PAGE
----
Tonight, if you need peace, tell the Man from Bethlehem that you are weary and burdened. Ask Him to give you rest and peace. He will do it.

Christmas must be tonight!

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  • Jim Fletcher

Published at RaptureReady (“Israel Watch”) January 7, 2023

I listened to a fascinating podcast this week from the Friends of Israel. Palestinian human rights activist Bassem Eid, a resident of Jericho, was asked about the situation in Israel, overall. He focused of course on life as a Palestinian.

The New Year’s Eve interview left me wondering how such a man can live and breathe in Jericho, a stronghold of the PLO (I really get tired of referring to the artificially created “Palestinian Authority,” which is really just the old murderous PLO dressed up in diplomatic clothes).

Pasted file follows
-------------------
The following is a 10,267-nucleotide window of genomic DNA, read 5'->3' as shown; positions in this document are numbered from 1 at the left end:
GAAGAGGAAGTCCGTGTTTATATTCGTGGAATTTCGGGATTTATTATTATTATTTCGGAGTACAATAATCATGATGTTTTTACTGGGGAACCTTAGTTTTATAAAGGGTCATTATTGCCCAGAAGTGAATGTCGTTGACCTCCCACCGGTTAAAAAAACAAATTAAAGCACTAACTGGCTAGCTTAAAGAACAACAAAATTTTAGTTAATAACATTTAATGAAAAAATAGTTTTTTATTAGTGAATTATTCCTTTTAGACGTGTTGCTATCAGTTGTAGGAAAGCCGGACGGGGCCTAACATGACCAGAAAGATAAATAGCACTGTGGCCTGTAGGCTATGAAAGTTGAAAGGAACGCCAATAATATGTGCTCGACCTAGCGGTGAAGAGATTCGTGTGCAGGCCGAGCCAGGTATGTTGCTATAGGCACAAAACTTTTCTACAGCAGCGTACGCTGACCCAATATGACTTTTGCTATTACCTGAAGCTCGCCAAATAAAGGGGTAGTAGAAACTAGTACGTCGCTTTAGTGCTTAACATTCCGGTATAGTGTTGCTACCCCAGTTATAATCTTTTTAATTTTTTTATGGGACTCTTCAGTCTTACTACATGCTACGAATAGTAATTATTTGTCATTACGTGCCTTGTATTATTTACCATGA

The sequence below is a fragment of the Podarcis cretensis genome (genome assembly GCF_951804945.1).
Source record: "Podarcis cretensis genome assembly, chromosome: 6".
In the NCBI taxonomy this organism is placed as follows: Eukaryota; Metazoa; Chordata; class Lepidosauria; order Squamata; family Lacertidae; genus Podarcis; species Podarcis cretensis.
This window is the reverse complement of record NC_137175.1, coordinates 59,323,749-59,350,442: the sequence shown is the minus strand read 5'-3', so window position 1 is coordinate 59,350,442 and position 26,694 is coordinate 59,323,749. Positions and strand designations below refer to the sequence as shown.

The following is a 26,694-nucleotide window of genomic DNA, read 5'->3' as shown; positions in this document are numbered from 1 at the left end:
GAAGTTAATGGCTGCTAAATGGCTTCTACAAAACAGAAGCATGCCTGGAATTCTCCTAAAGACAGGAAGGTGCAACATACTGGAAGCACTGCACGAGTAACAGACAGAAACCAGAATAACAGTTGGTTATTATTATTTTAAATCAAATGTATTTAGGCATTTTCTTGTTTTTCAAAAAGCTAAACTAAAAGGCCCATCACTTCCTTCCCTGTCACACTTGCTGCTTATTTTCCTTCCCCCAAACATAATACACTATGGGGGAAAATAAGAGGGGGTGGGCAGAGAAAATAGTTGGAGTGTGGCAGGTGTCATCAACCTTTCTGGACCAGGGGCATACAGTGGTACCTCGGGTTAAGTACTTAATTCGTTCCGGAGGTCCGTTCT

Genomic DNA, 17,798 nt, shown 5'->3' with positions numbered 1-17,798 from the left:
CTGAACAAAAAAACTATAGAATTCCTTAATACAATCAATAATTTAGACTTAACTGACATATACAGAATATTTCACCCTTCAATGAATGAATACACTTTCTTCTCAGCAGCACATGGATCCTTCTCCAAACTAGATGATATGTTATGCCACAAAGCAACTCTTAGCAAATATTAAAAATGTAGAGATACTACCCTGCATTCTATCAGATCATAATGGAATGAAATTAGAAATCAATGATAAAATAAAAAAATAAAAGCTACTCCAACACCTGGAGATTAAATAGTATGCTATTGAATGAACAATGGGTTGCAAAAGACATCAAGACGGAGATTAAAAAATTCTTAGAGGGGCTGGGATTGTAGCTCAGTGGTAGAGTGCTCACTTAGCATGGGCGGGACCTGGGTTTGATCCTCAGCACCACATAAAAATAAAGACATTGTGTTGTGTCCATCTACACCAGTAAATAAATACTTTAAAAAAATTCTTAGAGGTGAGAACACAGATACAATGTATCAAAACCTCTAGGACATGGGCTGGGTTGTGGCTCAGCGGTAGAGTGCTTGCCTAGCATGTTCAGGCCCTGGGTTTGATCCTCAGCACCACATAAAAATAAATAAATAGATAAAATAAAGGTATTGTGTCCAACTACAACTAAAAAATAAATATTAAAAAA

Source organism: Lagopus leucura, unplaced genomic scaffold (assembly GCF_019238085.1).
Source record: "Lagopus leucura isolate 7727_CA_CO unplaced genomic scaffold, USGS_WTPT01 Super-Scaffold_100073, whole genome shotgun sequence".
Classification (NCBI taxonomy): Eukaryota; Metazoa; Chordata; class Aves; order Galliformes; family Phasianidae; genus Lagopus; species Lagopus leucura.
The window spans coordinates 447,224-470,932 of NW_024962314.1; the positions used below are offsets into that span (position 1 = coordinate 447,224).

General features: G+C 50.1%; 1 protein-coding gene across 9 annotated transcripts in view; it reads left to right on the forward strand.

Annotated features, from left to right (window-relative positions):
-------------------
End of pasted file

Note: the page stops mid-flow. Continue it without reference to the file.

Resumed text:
Eid is a very brave man, taking issue with the murderous leadership of the Palestinians, whether it’s Fatah (PLO) or Hamas. He is public with his criticisms, and deserves our prayers. He told one incredible, almost hilarious story about his brush with trouble back in the 90s, during the Bill Clinton Administration. Born in 1958 under Jordanian rule, Eid began to distance himself from the PLO in 1993.

Now, what makes this story truly remarkable is that Clinton was perhaps more responsible for anyone for the creation of the Frankenstinian monster known as Yasser Arafat as a “statesman.” Remember, Arafat, the killer Egyptian dwarf passing himself off as a “Palestinian” revolutionary; he was hiding in a cave in Tunisia when Western diplomats plucked him out, put clean clothes on him and presented him as the undisputed Palestinian leader.